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The concept of clean code is well known by many developers. But if you ask them what it is, many of them mostly talk about software design. While naming and abstractions are very important in code comprehension, this talk is focuses on fundamentally important comprehension factor—code structure.
The talk covers three main factors that burden reading the code: unoptimized reading experience, visual noise, and obfuscated relations between code parts. The talk emphasizes on feedback loop, which easily breaks if we ignore details in our code. In the end every defect is a missed detail in a software system. Let’s not ignore what they are trying to communicate us!
Do you want to be effective in how you use Git? So this talk is what every Git user needs to know and understand about the tool. We will briefly look into how git tracks changes internally, how its architecture allows to add number of history related workflows which are based on merging, rebasing, history rewrite and what implications do they bring.
Can You Trust Your Tests (An Introduction to Mutation Testing)
Nobody argues these days that unit tests are useful and provide valuable feedback about your code. But who watches the watchmen? Or, in other words, who is testing tests themselves? Let’s talk about test code quality, code coverage and introduce mutation based testing techniques. Ideas behind mutation testing are nothing new in academic world, but only now become recognized by software developers while programming their production systems. This talk will look into how mutation testing can be used to improve your test-driven development cycle and will try to answer if existing tooling is mature enough to be used while coding your daily tasks.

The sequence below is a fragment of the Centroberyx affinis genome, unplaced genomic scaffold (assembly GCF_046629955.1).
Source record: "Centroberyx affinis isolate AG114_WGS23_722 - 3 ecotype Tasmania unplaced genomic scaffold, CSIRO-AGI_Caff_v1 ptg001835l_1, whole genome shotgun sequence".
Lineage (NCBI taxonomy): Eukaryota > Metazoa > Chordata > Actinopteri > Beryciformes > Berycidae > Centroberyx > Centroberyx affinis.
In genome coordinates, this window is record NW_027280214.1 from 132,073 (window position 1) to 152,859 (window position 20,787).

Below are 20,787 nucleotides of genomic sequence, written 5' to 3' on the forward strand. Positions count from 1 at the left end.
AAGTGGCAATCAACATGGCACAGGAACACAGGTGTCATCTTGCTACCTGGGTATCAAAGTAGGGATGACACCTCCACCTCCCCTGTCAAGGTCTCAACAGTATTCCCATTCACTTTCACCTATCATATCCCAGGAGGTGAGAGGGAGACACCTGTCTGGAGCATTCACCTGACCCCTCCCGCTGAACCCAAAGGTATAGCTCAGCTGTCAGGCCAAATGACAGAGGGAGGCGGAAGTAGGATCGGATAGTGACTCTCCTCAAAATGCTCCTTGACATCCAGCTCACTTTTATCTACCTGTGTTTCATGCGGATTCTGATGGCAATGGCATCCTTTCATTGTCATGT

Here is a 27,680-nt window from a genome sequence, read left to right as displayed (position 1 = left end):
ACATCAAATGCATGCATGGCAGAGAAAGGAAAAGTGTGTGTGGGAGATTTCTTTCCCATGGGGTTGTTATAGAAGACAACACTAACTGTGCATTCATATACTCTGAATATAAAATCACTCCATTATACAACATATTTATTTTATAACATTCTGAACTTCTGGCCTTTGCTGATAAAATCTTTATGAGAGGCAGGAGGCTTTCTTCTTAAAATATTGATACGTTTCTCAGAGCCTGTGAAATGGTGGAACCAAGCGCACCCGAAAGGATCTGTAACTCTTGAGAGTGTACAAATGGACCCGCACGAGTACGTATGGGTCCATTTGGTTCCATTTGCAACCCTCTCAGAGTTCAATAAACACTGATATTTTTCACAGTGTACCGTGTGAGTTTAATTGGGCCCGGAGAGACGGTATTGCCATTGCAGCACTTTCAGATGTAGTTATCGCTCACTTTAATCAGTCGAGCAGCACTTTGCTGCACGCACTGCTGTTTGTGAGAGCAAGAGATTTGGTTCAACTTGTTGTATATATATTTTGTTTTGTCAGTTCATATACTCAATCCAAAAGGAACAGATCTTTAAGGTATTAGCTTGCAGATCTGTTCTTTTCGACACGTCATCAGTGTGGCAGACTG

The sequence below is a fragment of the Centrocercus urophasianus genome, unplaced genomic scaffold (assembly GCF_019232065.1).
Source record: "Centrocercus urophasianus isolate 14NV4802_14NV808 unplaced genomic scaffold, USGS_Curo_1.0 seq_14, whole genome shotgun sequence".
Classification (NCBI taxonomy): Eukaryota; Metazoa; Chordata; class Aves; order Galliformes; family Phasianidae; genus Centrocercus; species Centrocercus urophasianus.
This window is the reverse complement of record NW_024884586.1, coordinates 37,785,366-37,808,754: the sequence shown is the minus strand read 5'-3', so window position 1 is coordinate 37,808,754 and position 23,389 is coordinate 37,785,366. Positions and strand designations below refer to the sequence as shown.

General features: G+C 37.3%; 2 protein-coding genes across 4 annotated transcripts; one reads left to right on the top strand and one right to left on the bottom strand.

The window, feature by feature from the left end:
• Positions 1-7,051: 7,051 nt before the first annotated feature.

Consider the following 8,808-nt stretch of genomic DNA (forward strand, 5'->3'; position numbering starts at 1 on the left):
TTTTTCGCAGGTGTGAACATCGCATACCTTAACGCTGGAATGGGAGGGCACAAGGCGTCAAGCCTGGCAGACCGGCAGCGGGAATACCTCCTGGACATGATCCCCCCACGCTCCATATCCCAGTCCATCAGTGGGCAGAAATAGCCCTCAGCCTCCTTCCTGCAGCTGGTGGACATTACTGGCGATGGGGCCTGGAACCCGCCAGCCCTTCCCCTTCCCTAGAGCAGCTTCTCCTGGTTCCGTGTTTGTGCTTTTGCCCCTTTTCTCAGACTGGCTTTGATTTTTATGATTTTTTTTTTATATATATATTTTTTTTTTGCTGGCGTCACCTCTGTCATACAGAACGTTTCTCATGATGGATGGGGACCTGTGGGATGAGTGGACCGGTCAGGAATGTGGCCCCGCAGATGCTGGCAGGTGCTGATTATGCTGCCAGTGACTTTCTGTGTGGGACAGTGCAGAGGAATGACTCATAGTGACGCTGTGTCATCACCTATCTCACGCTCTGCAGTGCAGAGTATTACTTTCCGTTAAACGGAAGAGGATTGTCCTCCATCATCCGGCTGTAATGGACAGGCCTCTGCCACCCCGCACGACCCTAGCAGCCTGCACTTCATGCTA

Mocking plays important role in unit testing, and is a great way to isolate your dependencies that your system under test depends on. Many of us do not question libraries we use, what problems they solve. And some of us have strong opinion on what mocking is, and what it is not. Let’s retrospect on current state of popular mocking frameworks like Mockito and JMock. How are they different from each other and where their weaknesses are. The second part of the talk is an analysis of what it takes to write a mocking framework from scratch in Java 8. This talk is aimed at a curious developer who wants to understand how mocking tools work and hopefully it will hint on things where such tools can be improved. Source code for the example mocking library can be found here: https://github.com/liucijus/jinsist
TDD: Discover Implementation by Stepping Small
Developer Tests - Things to Know
There are many great talks that discuss challenges developers face when writing software tests. In this talk let’s look at test design problems that may seem to be simple but yet fundamentally important and often misunderstood even by experienced programmers.
Java 8 Time API
Overview of Java 8 Time API. Trying to answer why time are API are complex and hard to get right.
Web Security: Authentication
Level: Beginner/Advanced. Workshop covers cookie hashing, secure password storage and many more.